Furthermore, the safety lancet assembly includes a driving assembly having a biasing element such as a spring operatively disposed between the lancet and the housing. Additionally, an actuator assembly is included for releasing the lancet from the retracted position. Typically, the actuator assembly comprises a release tab operatively connected to the block of the lancet so as to retain the lancet in the retracted position. The safety lancet assembly may also include a guard operatively connected to both the housing and the actuator assembly for preventing the accidental release of the actuation assembly.
The invention, as well as a preferred mode of use, further objects and advantages thereof, will best be understood by reference to the following detailed description of an illustrative embodiment when read in conjunction with the accompanying drawings.
In the drawings:
A full and enabling disclosure of the present invention, including the best mode known to the inventor of carrying out the invention is set forth more particularly in the remainder of the specification, including reference to the accompanying drawings, wherein like reference numerals designate corresponding parts throughout several figures. This description is made for the purpose of illustrating the general principles of the invention and should not be taken in the limiting sense.
The interior of lancet housing 2 accommodates a movable block 7 that is movable longitudinally within lancet housing 2 between first end 3 and second end 5. Movable block 7 has a first end 16 nearest to first end 3 of lancet housing 2, and second end 17 nearest to second end 5. Movable block 7 comprises a needle 8 extending from first end 16. Needle 8 contains a needle tip 9 at its end and are positioned on first end 16 to be in communicable alignment with opening 4 such that when the first end 16 is flush against first end 3 of lancet housing 2, needle 8 and needle tip 9 extend through opening 4. Second end 17 of movable block 7 contains a knobbed portion 10 extended therefrom. The knobbed portion 10 faces second end 5 of lancet housing 2. Lancet housing 2 and block 7 may be manufactured using one or more of a variety of suitable materials such as semi-rigid plastics, which are suitable for manufacturing using well-known injection molding manufacturing techniques. Likewise needle 8 may be of any type of material known in the art, such as stainless steel.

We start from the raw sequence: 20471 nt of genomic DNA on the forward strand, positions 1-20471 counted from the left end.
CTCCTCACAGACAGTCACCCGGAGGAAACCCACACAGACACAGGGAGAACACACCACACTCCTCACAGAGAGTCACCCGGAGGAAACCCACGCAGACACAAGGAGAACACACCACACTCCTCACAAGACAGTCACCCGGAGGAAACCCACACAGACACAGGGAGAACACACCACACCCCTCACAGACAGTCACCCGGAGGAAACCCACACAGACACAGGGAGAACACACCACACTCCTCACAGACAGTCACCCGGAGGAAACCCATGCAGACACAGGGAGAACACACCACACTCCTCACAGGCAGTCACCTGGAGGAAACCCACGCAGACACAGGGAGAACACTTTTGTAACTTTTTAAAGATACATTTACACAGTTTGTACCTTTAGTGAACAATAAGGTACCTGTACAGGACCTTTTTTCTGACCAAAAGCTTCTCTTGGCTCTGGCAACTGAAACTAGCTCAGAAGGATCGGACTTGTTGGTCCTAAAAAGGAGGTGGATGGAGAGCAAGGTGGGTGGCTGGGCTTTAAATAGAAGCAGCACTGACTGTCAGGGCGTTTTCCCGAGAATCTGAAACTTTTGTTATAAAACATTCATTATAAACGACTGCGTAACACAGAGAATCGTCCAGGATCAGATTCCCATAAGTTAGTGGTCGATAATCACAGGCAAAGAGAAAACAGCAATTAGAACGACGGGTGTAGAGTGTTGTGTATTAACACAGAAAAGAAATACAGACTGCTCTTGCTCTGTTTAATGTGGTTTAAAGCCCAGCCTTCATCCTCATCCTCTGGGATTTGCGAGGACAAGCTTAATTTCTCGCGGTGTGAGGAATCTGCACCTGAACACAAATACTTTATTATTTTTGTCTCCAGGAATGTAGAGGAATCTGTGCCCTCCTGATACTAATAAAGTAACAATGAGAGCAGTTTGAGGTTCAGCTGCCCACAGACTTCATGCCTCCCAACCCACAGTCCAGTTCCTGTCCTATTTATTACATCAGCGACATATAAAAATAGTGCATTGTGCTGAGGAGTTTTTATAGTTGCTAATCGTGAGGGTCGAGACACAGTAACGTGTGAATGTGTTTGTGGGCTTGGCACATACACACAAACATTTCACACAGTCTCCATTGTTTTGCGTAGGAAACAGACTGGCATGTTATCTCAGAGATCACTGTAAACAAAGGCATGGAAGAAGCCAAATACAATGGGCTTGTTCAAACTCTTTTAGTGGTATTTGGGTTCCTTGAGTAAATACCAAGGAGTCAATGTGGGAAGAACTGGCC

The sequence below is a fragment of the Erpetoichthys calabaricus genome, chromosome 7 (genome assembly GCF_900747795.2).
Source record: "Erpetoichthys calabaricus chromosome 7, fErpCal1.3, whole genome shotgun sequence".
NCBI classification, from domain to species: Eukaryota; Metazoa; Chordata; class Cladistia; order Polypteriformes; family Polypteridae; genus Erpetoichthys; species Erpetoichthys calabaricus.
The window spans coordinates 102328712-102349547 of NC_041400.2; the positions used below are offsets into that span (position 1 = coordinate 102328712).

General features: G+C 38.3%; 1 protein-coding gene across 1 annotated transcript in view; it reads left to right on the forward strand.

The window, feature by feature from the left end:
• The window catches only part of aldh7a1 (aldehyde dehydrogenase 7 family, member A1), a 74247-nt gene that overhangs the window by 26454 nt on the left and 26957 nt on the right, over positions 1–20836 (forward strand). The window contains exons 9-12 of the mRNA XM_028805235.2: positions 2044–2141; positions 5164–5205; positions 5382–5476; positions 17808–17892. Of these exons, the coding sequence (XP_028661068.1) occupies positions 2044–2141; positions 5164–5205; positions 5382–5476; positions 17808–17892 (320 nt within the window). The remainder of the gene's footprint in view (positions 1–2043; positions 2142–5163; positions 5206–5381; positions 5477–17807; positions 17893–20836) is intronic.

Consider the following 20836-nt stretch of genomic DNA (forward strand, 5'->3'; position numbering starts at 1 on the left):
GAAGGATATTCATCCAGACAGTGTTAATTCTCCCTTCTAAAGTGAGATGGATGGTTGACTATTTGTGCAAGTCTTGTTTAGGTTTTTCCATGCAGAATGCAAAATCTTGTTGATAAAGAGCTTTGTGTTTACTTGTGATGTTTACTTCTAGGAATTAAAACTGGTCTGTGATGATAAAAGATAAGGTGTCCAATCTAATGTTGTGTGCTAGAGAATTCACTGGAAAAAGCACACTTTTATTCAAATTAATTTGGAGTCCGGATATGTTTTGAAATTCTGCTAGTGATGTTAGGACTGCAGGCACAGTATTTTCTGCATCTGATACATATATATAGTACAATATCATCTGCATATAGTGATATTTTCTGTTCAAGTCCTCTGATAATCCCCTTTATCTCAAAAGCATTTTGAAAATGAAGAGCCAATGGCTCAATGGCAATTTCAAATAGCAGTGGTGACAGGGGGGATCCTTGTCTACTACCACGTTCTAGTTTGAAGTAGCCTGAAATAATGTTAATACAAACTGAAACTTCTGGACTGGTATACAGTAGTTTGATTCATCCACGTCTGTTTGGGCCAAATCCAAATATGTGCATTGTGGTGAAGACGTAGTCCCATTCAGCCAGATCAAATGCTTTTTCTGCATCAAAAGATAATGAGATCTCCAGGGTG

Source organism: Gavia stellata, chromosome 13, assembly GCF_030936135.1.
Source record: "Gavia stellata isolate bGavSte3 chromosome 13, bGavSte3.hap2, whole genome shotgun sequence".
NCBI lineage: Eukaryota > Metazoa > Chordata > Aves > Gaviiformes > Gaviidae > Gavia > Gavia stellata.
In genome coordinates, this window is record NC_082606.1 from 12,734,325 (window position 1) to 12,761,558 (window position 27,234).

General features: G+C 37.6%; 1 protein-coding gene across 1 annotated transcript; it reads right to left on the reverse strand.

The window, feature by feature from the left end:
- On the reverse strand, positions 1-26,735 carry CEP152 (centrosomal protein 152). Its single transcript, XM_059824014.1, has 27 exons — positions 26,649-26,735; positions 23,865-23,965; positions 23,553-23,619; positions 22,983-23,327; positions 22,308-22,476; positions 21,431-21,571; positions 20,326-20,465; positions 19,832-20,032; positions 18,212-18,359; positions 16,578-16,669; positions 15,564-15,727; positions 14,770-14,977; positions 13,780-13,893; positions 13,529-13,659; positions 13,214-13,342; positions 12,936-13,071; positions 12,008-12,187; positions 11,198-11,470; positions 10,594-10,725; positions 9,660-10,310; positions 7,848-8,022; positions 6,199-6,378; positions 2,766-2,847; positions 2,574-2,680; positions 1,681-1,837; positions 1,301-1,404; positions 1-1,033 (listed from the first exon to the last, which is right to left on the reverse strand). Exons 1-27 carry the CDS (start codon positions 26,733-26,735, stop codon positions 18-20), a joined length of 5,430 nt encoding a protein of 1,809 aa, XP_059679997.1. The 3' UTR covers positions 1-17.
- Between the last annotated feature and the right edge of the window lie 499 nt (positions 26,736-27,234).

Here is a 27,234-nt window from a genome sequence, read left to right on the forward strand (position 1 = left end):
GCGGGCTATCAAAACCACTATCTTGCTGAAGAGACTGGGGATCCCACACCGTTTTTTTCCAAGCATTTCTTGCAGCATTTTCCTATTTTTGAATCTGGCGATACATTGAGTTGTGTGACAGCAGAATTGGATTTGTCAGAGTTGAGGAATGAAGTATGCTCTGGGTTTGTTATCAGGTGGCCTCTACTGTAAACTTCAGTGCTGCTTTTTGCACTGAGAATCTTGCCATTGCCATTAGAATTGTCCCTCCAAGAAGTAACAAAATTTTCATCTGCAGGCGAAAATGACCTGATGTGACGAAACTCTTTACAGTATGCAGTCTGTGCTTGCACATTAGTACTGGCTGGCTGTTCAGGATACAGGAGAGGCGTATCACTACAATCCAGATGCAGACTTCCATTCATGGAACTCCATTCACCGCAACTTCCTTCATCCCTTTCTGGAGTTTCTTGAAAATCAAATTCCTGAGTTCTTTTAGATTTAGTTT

Block 7 also contains an upper side 11, a lower side 12 and opposing sides 13. Opposing sides 13, are depicted as 13 a and 13 b. Opposing sides 13 contain a catch 14. Catch 14 may be located either on both opposing sides 13 or there may only be one catch located on either side 13 a or 13 b. Catch 14 is located in close proximity to second end 17 of block 7. Upper side 11 of movable block 7 also contains indicator cover 15 that extends outward from second end 17 and above knobbed portion 10. Indicator cover 15 (or first indicator panel) may be attached to upper side 11 or the top portion of second end 17. Indicator cover 15 may also be integrally molded as a single piece with block 7.